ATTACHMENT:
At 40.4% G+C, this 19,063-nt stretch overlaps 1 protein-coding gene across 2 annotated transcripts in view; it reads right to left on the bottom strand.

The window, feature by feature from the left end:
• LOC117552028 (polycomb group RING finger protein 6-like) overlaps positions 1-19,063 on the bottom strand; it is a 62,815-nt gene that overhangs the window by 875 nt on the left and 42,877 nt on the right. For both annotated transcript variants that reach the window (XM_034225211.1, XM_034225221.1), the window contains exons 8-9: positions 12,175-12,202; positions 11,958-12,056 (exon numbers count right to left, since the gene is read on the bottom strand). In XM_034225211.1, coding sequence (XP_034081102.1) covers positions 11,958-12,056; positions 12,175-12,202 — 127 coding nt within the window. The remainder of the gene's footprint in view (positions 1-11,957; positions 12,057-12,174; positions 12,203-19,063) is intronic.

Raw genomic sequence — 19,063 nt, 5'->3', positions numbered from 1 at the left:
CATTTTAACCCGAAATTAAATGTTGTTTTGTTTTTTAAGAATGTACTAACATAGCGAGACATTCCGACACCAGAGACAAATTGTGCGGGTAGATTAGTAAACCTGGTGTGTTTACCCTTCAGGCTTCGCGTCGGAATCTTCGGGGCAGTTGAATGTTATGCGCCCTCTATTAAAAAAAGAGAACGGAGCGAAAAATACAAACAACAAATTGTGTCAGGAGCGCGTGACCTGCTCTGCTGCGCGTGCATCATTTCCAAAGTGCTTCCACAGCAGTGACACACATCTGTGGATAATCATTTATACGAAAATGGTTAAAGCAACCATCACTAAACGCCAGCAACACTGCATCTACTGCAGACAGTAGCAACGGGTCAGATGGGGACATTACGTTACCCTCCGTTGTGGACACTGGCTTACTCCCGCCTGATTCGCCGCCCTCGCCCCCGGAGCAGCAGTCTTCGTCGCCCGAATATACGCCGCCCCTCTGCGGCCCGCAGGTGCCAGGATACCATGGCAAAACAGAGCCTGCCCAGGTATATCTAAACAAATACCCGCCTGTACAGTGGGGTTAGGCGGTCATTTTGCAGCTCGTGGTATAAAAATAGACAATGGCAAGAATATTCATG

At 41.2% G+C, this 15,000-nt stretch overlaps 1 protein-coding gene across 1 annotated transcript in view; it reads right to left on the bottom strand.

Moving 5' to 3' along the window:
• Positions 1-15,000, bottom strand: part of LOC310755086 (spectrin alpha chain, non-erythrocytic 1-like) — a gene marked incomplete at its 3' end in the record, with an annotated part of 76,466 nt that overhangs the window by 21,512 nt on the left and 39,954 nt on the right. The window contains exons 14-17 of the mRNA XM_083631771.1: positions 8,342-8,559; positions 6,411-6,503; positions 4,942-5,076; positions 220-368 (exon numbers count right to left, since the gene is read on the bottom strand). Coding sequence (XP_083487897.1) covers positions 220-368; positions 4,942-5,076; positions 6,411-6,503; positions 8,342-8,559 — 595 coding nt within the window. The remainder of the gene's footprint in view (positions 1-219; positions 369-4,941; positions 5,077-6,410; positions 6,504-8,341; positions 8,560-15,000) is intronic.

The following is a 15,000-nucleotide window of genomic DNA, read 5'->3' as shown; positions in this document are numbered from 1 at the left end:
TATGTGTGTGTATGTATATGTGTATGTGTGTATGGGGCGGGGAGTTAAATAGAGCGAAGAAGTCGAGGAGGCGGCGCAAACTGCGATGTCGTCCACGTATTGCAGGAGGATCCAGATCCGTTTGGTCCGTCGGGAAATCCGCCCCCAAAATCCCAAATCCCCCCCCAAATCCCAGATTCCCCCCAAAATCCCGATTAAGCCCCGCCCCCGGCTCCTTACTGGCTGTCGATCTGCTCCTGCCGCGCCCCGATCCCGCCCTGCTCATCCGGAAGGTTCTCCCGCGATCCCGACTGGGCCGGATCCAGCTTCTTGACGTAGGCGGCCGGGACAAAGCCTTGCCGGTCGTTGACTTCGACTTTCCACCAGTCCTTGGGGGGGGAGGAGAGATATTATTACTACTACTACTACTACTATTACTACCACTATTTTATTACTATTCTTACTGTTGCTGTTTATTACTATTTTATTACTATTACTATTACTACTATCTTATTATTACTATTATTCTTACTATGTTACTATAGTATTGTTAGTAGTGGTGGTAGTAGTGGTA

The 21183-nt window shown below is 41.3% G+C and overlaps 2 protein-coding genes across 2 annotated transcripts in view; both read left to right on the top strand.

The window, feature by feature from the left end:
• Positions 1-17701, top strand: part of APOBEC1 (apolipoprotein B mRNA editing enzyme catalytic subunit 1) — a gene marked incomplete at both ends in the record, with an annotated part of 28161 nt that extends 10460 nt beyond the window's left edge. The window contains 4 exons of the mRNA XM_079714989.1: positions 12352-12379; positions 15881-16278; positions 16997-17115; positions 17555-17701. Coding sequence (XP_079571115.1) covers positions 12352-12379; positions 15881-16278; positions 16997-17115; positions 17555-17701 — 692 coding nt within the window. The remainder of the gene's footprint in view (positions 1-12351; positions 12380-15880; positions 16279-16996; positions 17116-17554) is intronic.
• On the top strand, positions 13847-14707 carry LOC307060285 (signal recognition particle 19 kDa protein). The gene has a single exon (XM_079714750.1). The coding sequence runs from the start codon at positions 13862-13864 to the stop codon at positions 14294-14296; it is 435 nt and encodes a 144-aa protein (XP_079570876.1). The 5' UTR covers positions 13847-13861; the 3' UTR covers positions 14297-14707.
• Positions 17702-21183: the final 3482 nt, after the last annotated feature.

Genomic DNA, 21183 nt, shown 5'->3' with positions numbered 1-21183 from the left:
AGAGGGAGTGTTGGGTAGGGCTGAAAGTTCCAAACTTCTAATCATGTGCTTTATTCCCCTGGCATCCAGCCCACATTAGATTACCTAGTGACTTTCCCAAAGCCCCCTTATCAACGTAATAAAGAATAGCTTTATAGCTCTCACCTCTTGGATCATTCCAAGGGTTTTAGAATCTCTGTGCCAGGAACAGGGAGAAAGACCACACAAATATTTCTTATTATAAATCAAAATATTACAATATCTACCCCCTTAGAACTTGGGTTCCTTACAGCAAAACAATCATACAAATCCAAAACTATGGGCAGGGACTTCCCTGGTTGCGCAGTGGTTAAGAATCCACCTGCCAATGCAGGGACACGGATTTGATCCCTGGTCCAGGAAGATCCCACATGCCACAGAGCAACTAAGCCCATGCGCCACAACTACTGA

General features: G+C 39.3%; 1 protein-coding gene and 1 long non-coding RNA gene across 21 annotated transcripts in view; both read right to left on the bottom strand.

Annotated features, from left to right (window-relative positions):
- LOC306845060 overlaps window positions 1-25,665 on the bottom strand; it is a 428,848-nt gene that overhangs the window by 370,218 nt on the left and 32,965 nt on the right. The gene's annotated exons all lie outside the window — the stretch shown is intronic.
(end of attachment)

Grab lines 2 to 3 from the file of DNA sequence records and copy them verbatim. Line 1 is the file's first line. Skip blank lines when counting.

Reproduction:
The window, feature by feature from the left end:
• LOC117552028 (polycomb group RING finger protein 6-like) overlaps positions 1-19,063 on the bottom strand; it is a 62,815-nt gene that overhangs the window by 875 nt on the left and 42,877 nt on the right. For both annotated transcript variants that reach the window (XM_034225211.1, XM_034225221.1), the window contains exons 8-9: positions 12,175-12,202; positions 11,958-12,056 (exon numbers count right to left, since the gene is read on the bottom strand). In XM_034225211.1, coding sequence (XP_034081102.1) covers positions 11,958-12,056; positions 12,175-12,202 — 127 coding nt within the window. The remainder of the gene's footprint in view (positions 1-11,957; positions 12,057-12,174; positions 12,203-19,063) is intronic.